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Publication numberUS3205906 A
Publication typeGrant
Publication dateSep 14, 1965
Filing dateJul 16, 1963
Priority dateJul 16, 1963
Publication numberUS 3205906 A, US 3205906A, US-A-3205906, US3205906 A, US3205906A
InventorsOrville L Wilkinson, George H Cooke
Original AssigneeCase Co J I
Export CitationBiBTeX, EndNote, RefMan
External Links: USPTO, USPTO Assignment, Espacenet
Pump and valve assembly
US 3205906 A
Images(4)
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Description  (OCR text may contain errors)

Sept. 14, 1965 WILKINSON ETAL 3,205,906

PUMP AND VALVE ASSEMBLY Filed July is, 1963 4 Sheets-Sheet 1 o {B V H INVENTORS 0/9/4445 1. MAMA/50M BY 620/965 Coo/(5,

Sept. 14, 1965 O. L. WlLKlNSON ETAL Filed July 16, 1963 PUMP AND VALVE ASSEMBLY INVENTORS 0/9/4415 A. MZ/W/VJOM 550/965 b. Coo/(i,

Sept. 14, 1965 o. WILKINSON ETAL 3,

PUMP AND VALVE ASSEMBLY 4 Sheets-Sheet 3 Filed July 16, 1963 My 2 W@ U KCM N M.E R WW w W 1. p6 F o United States Patent 3,2l5,tl5 PUMP AND VALVE ASSEMBLY ()rville L. Wilkinson, Northridge, and George H. Cooke, Granada Hills, Calif assignors, by direct and mesne assignments, to .I. I. Case Company, Racine, Wis., a corporation of Wisconsin Filed July 16, 1963, Ser. No. 295,334 2 Claims. (Cl. 137-246.22)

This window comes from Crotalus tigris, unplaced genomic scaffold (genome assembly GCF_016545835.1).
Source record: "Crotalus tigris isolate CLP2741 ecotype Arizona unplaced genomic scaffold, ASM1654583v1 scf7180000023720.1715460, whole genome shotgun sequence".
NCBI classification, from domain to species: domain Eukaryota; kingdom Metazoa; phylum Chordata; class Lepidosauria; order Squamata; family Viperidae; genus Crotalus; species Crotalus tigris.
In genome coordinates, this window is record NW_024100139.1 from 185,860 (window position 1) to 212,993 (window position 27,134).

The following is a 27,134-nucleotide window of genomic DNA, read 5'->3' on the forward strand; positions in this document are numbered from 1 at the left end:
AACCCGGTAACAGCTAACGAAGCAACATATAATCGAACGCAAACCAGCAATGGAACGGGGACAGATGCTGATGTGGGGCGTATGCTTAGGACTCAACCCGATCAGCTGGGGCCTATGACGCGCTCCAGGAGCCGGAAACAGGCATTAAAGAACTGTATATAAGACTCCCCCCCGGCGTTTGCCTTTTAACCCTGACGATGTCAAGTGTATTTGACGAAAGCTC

This invention relates to a pump and valve assembly and more particularly to a new and useful concrete pump employing a new and useful valve for controlling the fiow of concrete and the like having large aggregate composition.

Prior art concrete pumps are available wherein concrete is pumped by pistons reciprocating within large cylinders in such a manner that, as one piston discharges its contents, the other piston draws material from a hopper to be pumped during the next half cycle. Valving is provided between each cylinder, its material supply source and its discharge line to control flow. While generally satisfactory, such concrete pumps do have certain disadvantages.

One disadvantage resides in the fact that the valves employed can only seat by crushing any aggregate which may be in the path of the valve gate as it closes on its seat. This prevents satisfactory sealing and permits separation of concrete fines and liquid from the aggregate. Separation of the fines and liquid from the aggregate leaves the aggregate in a mass to block the machine and interrupt the pumping cycle.